Heraldry Online Blog

24 August 2019

A Mystery: Azure a bear passant Argent

Azure a bear passant Argent

Following on from my post back in January about the Arms of Gollop of Strode I have been pondering the identity of the Arms in the 2nd & 3rd Quarters –  Azure a bear passant Argent.  The Gollop pedigree makes mention of two heraldic heiresses, Alice daughter of William Temple of Templecombe and Elizabeth daughter of Thomas Thorne of Caundle Marsh.

Gollop heiresses

The Arms are listed in Garter’s Ordinary at the College of Arms but are unnamed and the source cited is the 1677 Visitation of Dorset entry for Gollop.  Nor do they appear in the two published volumes of The Ordinary of Scottish Arms.

The only match I have found was listed in Rietstap’s Armorial Général for Aresen (Denmark).

Aresen - Rietstrap2

Unless, of course, someone else knows of any others.

 

 

10 January 2019

Armorial Bearings of Gollop of Strode

gollop - complete v2 700

On and off over the past 35 years or so, I have been looking at the Gollop family from Dorset, more on that later. However, in the last few months I have revisited the Armorial Bearings of the Gollops and, as a result, have had to make a few tweaks to my blazons and emblazonments;

The pedigree of Gollop of North Bowood and Strode first appears in the 1623 Visitation of Dorset but without any recorded Arms. However, in the Harleian Society’s Visitation of Dorset 1677 (published 1977) the Arms are recorded as “Quarterly: 1 and 4, Gules on a bend or a lion sable; 2 and 3, Azure, a bear passant argent”. Whilst the published pedigree does mention two heiresses, it is not clear from whom the Bear Passant is inherited.

A further twist is that there were two Grants from the College of Arms after the Visitation. The first in 1682 and the second in 1720. I raised this with the College and received the following response from the office of John Petrie, Rouge Croix;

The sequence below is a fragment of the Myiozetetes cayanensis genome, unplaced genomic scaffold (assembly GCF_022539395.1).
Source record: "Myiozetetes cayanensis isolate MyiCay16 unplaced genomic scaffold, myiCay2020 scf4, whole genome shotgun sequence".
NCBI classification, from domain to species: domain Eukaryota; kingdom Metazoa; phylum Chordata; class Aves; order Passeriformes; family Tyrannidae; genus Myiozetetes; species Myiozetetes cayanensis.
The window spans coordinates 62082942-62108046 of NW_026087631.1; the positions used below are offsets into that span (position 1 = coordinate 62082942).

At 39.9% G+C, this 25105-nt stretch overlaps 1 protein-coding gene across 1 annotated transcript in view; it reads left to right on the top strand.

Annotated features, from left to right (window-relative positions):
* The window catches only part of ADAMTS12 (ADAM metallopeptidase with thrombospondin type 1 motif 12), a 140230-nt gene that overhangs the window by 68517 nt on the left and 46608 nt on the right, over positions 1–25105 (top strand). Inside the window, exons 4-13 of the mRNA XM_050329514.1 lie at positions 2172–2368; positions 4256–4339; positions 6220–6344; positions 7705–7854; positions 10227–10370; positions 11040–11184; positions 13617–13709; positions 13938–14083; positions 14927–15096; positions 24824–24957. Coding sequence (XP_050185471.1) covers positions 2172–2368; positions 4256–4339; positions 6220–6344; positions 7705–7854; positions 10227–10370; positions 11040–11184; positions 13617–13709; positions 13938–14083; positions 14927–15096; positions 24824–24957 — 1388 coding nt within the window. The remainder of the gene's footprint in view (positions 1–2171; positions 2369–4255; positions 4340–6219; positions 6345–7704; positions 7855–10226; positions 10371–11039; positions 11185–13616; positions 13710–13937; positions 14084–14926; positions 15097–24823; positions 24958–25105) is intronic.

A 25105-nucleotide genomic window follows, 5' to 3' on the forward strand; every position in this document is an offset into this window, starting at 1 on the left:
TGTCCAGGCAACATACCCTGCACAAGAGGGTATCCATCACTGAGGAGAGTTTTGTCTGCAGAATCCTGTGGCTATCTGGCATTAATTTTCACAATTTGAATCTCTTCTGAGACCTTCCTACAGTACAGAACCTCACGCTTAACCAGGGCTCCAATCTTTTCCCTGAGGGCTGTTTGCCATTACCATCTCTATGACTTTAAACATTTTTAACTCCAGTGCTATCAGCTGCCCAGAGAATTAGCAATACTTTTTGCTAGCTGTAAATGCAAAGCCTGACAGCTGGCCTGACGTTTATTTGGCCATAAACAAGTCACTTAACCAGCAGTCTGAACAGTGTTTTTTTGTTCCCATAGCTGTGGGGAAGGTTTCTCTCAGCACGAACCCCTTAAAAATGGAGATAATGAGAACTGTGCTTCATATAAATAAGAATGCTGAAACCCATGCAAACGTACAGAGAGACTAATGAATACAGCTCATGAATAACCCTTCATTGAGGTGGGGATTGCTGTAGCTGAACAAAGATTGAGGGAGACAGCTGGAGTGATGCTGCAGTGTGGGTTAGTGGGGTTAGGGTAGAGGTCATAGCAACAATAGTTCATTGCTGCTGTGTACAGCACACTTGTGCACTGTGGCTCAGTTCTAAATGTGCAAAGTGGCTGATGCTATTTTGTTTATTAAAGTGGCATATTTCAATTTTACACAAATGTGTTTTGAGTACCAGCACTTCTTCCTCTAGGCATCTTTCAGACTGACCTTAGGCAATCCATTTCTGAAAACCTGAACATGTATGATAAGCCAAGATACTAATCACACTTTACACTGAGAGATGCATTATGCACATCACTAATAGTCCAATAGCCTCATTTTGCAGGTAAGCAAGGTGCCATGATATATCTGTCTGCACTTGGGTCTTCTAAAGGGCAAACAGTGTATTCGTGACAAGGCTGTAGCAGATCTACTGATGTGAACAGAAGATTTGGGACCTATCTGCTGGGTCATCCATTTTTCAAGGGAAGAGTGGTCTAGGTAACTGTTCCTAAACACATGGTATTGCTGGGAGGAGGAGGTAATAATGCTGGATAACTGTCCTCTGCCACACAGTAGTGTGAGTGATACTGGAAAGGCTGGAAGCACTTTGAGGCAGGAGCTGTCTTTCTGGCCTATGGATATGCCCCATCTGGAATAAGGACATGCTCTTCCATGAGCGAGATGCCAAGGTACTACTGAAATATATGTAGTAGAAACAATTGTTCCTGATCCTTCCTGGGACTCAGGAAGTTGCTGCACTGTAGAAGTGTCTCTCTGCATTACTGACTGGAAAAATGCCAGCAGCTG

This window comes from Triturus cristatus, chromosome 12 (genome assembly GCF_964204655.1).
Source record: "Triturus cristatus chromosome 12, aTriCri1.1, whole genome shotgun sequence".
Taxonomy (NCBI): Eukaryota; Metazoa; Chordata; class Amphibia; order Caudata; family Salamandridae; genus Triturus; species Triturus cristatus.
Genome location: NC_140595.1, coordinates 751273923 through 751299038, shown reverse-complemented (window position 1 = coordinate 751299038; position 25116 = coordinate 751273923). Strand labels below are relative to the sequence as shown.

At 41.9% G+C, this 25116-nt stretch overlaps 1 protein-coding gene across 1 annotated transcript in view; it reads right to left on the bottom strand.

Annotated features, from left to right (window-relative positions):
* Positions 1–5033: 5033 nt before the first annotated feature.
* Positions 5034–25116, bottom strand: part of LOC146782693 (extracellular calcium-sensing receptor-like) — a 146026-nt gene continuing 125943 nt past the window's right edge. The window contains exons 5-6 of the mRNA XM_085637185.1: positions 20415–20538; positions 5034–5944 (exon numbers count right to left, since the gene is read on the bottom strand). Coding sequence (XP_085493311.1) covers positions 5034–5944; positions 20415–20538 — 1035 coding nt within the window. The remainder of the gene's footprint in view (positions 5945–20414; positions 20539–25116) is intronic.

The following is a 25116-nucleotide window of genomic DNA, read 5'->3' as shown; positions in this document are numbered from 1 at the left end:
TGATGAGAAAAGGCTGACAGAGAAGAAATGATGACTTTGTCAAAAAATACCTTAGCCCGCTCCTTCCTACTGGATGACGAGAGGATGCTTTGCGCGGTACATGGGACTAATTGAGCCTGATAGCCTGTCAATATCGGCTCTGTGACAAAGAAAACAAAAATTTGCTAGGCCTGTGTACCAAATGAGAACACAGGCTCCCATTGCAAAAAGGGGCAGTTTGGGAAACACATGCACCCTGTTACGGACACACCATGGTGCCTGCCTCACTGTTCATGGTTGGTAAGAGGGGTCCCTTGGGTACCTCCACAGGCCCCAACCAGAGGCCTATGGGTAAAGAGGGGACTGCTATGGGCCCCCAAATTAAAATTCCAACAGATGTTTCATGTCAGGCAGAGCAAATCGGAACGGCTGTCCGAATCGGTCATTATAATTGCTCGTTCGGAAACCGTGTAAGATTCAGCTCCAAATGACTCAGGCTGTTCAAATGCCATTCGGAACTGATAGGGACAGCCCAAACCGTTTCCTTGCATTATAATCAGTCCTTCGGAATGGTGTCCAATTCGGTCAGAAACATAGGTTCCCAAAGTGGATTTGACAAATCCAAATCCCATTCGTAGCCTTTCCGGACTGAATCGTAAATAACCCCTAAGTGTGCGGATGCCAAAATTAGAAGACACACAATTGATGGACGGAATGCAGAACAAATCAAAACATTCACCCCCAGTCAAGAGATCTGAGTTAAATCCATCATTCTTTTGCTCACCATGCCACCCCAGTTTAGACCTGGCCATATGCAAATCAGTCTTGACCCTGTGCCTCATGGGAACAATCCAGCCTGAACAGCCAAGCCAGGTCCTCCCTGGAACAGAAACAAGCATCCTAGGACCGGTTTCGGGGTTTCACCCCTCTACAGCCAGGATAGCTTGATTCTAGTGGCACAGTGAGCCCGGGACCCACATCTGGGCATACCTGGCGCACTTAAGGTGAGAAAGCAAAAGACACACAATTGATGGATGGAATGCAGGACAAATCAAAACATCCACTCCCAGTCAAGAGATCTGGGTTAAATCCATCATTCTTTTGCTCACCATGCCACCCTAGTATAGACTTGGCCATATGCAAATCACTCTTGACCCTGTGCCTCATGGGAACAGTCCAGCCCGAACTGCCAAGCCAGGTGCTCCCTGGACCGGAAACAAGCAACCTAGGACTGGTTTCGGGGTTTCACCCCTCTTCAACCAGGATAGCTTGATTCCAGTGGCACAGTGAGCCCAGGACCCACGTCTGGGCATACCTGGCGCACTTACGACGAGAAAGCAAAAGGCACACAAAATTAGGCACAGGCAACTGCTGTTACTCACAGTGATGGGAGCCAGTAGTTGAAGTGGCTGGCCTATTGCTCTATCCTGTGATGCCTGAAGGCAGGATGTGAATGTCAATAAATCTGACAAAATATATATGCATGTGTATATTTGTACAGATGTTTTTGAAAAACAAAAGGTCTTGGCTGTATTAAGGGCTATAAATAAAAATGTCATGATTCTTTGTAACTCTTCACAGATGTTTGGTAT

“We have looked at the two grants you mentioned. The first (Coll. Arms Grants 3/162), is not a grant, but an assignation of tinctures. It seems Thomas Gallop, son of Thomas Gallop, appeared at the College with a ‘much worne’ seal ring which he said had been used by his father for many years. Despite the fact that no arms were recorded for the family at the visitation of Dorset in 1623, the heralds seem to have accepted the arms on the seal – On a Bend a Lion passant – as the arms of the family and ‘granted and assigned’ the tinctures Gules on a Bend Or a Lion passant Sable armed and langued Gules. The confirmation was to ‘the said Thomas Gollop’, which is a little unhelpful considering both father and son are mentioned earlier, and the patent is dated the 30th October 1682. 

The second grant (Coll. Arms Grants 6/417) is the result of Thomas Gallop, junior, desiring a grant of a crest after omitting to petition for one in 1682. The text of this patent makes clear that the earlier assignation of tinctures was to both Thomas Gallop, junior, and the other descendants of his father, and with the same limitation. It grants a crest of “On a Wreath of his Colours a Demy Lion Rampant Bendy of four Or and Sable holding in his Dexter Paw a Spear Or, the Staff Rompu Gules”. The patent is dated the 20th April 1720.”

It was also noted that the quartering with a Bear was unidentified in the 1677 Visitation and seems to be its only occurrence in the College records.

As the College mentioned above, there is some confusion regarding which “Thomas Gollop” is which. The cast of characters for the period were:

  1. Thomas Gollop b.1582 d.1663

1.1. Thomas Gollop b.1617 d.1692

1.1.1. Thomas Gollop b.1640 dsp.1727